Opponents of California's Proposition 8 filed their one and only brief with the Supreme Court before oral arguments are scheduled to begin next month, arguing that the measure "denies gay men and lesbians their fundamental right to marry in violation of the Due Process and Equal Protection Clauses."
"This Court has characterized the right to marry as one of the most fundamental rights — if not the most fundamental right — of an individual," attorneys for the American Foundation for Equal Rights, led by Ted Olson and David Boies, argue in the 54-page brief.
The brief also states that the case, which concerns a measure that amended California's Constitution in 2008 to ban same-sex marriage after already granting that right to same-sex couples, deserves "heightened scrutiny" due to the history of discrimination faced by gays and lesbians.
"With the full authority of the State behind it, Proposition 8 sends a clear and powerful message to gay men and lesbians: You are not good enough to marry. Your loving relationship is not equal to or respected enough to qualify to be called a marriage," the brief reads.
Because of their sexual orientation—a characteristic with which they were born and which they cannot change—Plaintiffs and hundreds of thousands of gay men and lesbians in California and across the country are being excluded from one of life's most precious relationships. They may not marry the person they love, the person with whom they wish to partner in building a family and with whom they wish to share their future and their most intimate and private dreams. Although opening to them participation in the unique and immensely valuable institution of marriage will not diminish the value or status of marriage for heterosexuals, withholding it causes infinite and permanent stigma, pain, and isolation. It denies gay men and lesbians their identity and their dignity; it labels their families as second-rate. That outcome cannot be squared with the principle of equality and the unalienable right to liberty and the pursuit of happiness that is the bedrock promise of America from the Declaration of Independence to the Fourteenth Amendment, and the dream of all Americans. This badge of inferiority, separateness, and inequality must be extinguished. When it is, America will be closer to fulfilling the aspirations of all its citizens.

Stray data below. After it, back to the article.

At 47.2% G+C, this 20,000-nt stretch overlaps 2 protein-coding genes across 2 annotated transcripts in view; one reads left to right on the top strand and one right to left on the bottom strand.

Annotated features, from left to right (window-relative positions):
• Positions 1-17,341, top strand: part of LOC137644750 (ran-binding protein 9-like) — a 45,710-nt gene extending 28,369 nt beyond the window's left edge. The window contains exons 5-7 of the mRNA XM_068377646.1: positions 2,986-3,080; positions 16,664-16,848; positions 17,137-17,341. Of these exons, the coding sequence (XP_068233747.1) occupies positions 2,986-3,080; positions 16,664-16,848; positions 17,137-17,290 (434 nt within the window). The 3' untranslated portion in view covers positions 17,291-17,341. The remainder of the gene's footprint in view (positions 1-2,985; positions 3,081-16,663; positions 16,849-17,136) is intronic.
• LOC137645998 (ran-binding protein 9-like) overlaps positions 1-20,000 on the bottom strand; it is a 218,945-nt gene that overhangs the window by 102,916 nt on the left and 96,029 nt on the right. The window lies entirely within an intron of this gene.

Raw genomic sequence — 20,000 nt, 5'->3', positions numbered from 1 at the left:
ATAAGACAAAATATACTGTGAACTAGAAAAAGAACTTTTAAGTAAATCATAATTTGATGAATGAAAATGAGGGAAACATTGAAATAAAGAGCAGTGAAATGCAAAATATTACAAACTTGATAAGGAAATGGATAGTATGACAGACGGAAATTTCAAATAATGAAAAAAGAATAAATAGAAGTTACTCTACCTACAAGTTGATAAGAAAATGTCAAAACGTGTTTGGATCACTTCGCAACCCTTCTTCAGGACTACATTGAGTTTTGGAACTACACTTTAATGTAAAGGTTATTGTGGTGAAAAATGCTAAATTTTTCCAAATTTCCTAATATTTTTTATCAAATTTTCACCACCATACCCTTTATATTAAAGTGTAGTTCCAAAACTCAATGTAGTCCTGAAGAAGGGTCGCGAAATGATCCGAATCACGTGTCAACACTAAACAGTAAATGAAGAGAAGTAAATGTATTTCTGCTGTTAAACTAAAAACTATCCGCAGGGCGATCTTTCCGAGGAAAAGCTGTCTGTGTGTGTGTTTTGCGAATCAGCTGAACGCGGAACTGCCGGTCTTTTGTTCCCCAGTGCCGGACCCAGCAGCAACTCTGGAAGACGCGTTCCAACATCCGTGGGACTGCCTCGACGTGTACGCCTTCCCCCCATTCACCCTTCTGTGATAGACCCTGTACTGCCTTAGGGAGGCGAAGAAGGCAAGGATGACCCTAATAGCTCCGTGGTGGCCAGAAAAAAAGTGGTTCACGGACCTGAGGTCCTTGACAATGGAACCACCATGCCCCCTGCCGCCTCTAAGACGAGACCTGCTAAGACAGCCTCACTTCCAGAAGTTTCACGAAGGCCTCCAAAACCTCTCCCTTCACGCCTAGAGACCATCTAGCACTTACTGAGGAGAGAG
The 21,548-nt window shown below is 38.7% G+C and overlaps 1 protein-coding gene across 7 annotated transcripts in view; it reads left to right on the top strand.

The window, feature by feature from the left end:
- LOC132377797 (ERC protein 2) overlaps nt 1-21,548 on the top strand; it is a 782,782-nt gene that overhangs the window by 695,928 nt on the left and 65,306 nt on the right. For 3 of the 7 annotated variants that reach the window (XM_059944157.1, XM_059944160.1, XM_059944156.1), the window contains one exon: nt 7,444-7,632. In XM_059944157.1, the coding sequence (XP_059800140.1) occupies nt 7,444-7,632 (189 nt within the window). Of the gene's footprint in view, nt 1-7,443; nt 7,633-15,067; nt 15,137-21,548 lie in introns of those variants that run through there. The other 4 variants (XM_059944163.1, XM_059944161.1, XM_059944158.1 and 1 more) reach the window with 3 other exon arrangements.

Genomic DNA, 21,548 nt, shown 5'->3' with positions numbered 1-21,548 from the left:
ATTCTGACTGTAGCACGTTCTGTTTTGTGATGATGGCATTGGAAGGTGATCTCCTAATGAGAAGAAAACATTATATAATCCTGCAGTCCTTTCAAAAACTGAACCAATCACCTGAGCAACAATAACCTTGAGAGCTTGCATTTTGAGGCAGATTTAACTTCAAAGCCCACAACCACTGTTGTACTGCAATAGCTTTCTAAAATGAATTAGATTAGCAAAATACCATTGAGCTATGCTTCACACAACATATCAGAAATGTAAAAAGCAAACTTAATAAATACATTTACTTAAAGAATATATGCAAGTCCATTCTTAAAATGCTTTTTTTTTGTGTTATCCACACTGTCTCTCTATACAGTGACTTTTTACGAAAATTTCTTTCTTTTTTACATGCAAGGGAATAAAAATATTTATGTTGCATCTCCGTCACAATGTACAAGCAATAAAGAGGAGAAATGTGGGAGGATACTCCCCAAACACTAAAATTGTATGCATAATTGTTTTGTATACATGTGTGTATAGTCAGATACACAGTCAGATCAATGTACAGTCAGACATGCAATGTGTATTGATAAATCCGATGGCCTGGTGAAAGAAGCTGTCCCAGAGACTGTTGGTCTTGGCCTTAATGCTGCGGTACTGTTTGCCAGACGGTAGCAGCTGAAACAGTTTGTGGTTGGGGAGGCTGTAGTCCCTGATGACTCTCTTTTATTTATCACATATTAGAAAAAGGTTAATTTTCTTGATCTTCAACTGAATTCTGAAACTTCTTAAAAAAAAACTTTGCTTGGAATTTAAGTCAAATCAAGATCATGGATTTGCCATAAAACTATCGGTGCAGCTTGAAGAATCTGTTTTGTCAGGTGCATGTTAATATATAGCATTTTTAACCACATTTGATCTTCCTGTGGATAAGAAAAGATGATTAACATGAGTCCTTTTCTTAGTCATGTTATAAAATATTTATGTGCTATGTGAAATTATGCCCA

The brief is a preview of the oral arguments Olson and Boies will present to the Supreme Court justices on March 26. The high court is expected to issue a ruling in the case by June.
It remains to be seen if President Barack Obama will weigh in on the Proposition 8 case and the broader arguments raised by the plaintiffs, including whether same-sex couples are protected by the Constitution to marry. In an interview with San Francisco's KGO-TV yesterday, Obama demurred from weighing in.
"The solicitor general is still looking at this," Obama said. "I have to make sure that I'm not interjecting myself too much into this process, particularly when we're not a party to the case. I can tell you, though, obviously, my personal view, which is that I think that same-sex couples should have the same rights and be treated like everybody else, and that's something I feel very strongly about and my administration is acting on wherever we can."
Yesterday, the Associated Press reported the Obama administration has not yet made a final decision as to whether to file a "friend of the court" brief, according to a senior administration official. The administration's deadline is Feb. 28.
[Photo: Supreme Court building (Courtesy of Wikimedia Commons)]
Read the full brief here: